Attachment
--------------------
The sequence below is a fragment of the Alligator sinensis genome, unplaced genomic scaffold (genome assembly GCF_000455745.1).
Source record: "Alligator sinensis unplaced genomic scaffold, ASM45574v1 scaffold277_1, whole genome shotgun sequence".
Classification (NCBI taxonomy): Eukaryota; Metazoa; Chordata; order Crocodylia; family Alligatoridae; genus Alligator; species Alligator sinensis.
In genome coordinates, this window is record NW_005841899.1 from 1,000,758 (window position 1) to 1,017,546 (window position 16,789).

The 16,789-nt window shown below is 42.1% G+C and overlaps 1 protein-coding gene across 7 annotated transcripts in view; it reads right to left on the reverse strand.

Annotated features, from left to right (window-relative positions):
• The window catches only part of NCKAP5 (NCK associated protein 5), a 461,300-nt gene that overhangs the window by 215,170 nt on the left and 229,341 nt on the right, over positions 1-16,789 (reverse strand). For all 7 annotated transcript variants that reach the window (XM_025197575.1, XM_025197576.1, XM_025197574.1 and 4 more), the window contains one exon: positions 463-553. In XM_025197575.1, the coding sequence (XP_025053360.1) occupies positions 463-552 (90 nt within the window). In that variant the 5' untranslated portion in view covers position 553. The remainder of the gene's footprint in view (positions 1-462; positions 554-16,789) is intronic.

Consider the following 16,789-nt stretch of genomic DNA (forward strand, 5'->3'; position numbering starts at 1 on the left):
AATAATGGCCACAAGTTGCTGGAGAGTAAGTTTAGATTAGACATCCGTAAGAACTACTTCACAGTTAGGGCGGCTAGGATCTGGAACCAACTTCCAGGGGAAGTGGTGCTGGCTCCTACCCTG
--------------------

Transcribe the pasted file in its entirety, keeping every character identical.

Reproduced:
The sequence below is a fragment of the Alligator sinensis genome, unplaced genomic scaffold (genome assembly GCF_000455745.1).
Source record: "Alligator sinensis unplaced genomic scaffold, ASM45574v1 scaffold277_1, whole genome shotgun sequence".
Classification (NCBI taxonomy): Eukaryota; Metazoa; Chordata; order Crocodylia; family Alligatoridae; genus Alligator; species Alligator sinensis.
In genome coordinates, this window is record NW_005841899.1 from 1,000,758 (window position 1) to 1,017,546 (window position 16,789).

The 16,789-nt window shown below is 42.1% G+C and overlaps 1 protein-coding gene across 7 annotated transcripts in view; it reads right to left on the reverse strand.

Annotated features, from left to right (window-relative positions):
• The window catches only part of NCKAP5 (NCK associated protein 5), a 461,300-nt gene that overhangs the window by 215,170 nt on the left and 229,341 nt on the right, over positions 1-16,789 (reverse strand). For all 7 annotated transcript variants that reach the window (XM_025197575.1, XM_025197576.1, XM_025197574.1 and 4 more), the window contains one exon: positions 463-553. In XM_025197575.1, the coding sequence (XP_025053360.1) occupies positions 463-552 (90 nt within the window). In that variant the 5' untranslated portion in view covers position 553. The remainder of the gene's footprint in view (positions 1-462; positions 554-16,789) is intronic.

Consider the following 16,789-nt stretch of genomic DNA (forward strand, 5'->3'; position numbering starts at 1 on the left):
AATAATGGCCACAAGTTGCTGGAGAGTAAGTTTAGATTAGACATCCGTAAGAACTACTTCACAGTTAGGGCGGCTAGGATCTGGAACCAACTTCCAGGGGAAGTGGTGCTGGCTCCTACCCTG